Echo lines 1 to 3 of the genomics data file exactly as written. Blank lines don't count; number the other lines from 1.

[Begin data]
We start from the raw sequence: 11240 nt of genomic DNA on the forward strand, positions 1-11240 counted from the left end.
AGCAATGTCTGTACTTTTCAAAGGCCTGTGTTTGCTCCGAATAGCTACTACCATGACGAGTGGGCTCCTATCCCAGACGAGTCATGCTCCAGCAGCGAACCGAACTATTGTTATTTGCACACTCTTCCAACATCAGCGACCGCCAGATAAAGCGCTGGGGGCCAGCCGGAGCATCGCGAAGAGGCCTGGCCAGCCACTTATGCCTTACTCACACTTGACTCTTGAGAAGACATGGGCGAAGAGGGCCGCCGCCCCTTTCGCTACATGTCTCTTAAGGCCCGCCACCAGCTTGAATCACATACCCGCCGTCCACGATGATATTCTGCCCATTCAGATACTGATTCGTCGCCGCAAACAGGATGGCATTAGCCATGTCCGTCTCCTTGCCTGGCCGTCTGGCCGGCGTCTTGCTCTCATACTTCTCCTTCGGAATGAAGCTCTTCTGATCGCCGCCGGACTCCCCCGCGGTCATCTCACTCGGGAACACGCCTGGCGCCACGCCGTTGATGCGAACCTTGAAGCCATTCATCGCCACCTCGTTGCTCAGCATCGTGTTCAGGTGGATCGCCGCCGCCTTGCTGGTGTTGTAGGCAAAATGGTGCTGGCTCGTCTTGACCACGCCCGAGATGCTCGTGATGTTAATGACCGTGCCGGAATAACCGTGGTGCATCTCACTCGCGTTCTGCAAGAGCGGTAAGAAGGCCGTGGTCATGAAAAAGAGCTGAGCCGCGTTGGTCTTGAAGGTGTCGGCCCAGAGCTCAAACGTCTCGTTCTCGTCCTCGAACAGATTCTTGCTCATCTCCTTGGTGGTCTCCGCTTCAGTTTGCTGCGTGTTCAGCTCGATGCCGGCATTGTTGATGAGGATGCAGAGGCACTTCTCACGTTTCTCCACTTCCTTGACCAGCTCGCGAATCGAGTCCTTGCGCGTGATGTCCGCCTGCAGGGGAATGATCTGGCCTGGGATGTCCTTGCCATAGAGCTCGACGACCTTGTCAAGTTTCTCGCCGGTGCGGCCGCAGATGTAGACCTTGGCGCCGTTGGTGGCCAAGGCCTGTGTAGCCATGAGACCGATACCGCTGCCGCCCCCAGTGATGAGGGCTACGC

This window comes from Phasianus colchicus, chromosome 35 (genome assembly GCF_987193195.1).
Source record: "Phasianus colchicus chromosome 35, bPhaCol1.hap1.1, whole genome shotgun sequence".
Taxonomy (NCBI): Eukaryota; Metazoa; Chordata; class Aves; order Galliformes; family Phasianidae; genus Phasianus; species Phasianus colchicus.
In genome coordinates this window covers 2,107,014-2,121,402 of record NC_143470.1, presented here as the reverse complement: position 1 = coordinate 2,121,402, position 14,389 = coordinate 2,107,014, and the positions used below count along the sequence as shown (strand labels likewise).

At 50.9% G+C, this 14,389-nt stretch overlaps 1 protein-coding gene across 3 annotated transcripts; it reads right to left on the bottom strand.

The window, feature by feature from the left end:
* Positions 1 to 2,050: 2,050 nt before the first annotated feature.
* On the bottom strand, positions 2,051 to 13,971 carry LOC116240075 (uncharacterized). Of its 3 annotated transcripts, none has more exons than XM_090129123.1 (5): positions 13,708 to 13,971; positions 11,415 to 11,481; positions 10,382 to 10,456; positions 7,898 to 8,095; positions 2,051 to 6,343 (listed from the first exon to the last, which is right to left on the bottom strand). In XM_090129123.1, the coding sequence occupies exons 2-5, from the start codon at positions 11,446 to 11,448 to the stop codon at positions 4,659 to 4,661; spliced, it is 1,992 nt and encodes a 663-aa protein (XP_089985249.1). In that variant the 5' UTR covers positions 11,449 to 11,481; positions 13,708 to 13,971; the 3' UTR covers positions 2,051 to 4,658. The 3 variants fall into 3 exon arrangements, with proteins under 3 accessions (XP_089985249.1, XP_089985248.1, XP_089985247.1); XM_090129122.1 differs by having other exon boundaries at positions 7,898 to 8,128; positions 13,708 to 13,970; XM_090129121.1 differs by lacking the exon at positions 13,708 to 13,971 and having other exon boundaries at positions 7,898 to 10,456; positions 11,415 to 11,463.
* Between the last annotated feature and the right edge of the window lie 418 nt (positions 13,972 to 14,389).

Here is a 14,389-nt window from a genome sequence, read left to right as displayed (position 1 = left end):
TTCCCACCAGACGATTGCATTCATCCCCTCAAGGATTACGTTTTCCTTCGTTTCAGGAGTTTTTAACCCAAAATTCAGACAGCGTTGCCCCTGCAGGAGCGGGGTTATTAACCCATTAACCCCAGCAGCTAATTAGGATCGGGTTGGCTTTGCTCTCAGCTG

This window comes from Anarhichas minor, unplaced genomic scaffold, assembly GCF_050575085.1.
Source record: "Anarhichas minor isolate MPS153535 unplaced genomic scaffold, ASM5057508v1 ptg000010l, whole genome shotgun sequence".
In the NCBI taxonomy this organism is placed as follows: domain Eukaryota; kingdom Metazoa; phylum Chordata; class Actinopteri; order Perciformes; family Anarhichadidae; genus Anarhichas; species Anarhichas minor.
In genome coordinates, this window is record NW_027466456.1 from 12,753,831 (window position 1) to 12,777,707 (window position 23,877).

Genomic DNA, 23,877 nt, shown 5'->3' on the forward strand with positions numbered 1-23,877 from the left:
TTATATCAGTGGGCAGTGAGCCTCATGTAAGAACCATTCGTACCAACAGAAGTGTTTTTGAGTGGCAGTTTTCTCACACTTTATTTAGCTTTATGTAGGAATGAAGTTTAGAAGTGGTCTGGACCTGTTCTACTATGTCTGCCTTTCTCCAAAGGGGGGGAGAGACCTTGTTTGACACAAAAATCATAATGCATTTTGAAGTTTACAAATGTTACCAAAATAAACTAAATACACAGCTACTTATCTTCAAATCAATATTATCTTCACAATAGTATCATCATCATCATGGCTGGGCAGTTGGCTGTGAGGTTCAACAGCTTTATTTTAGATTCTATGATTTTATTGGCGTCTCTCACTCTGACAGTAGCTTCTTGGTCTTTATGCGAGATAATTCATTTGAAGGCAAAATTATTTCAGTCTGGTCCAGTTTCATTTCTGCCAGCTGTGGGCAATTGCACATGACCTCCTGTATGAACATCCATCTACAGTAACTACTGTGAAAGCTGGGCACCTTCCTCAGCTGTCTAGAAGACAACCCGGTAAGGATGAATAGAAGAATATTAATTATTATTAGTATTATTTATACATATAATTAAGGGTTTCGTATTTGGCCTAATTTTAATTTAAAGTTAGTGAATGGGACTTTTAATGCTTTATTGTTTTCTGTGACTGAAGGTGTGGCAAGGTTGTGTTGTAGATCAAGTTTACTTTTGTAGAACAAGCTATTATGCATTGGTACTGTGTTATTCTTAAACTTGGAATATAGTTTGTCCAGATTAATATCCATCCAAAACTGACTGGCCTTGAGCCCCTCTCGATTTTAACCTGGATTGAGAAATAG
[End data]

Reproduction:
We start from the raw sequence: 11240 nt of genomic DNA on the forward strand, positions 1-11240 counted from the left end.
AGCAATGTCTGTACTTTTCAAAGGCCTGTGTTTGCTCCGAATAGCTACTACCATGACGAGTGGGCTCCTATCCCAGACGAGTCATGCTCCAGCAGCGAACCGAACTATTGTTATTTGCACACTCTTCCAACATCAGCGACCGCCAGATAAAGCGCTGGGGGCCAGCCGGAGCATCGCGAAGAGGCCTGGCCAGCCACTTATGCCTTACTCACACTTGACTCTTGAGAAGACATGGGCGAAGAGGGCCGCCGCCCCTTTCGCTACATGTCTCTTAAGGCCCGCCACCAGCTTGAATCACATACCCGCCGTCCACGATGATATTCTGCCCATTCAGATACTGATTCGTCGCCGCAAACAGGATGGCATTAGCCATGTCCGTCTCCTTGCCTGGCCGTCTGGCCGGCGTCTTGCTCTCATACTTCTCCTTCGGAATGAAGCTCTTCTGATCGCCGCCGGACTCCCCCGCGGTCATCTCACTCGGGAACACGCCTGGCGCCACGCCGTTGATGCGAACCTTGAAGCCATTCATCGCCACCTCGTTGCTCAGCATCGTGTTCAGGTGGATCGCCGCCGCCTTGCTGGTGTTGTAGGCAAAATGGTGCTGGCTCGTCTTGACCACGCCCGAGATGCTCGTGATGTTAATGACCGTGCCGGAATAACCGTGGTGCATCTCACTCGCGTTCTGCAAGAGCGGTAAGAAGGCCGTGGTCATGAAAAAGAGCTGAGCCGCGTTGGTCTTGAAGGTGTCGGCCCAGAGCTCAAACGTCTCGTTCTCGTCCTCGAACAGATTCTTGCTCATCTCCTTGGTGGTCTCCGCTTCAGTTTGCTGCGTGTTCAGCTCGATGCCGGCATTGTTGATGAGGATGCAGAGGCACTTCTCACGTTTCTCCACTTCCTTGACCAGCTCGCGAATCGAGTCCTTGCGCGTGATGTCCGCCTGCAGGGGAATGATCTGGCCTGGGATGTCCTTGCCATAGAGCTCGACGACCTTGTCAAGTTTCTCGCCGGTGCGGCCGCAGATGTAGACCTTGGCGCCGTTGGTGGCCAAGGCCTGTGTAGCCATGAGACCGATACCGCTGCCGCCCCCAGTGATGAGGGCTACGC

This window comes from Phasianus colchicus, chromosome 35 (genome assembly GCF_987193195.1).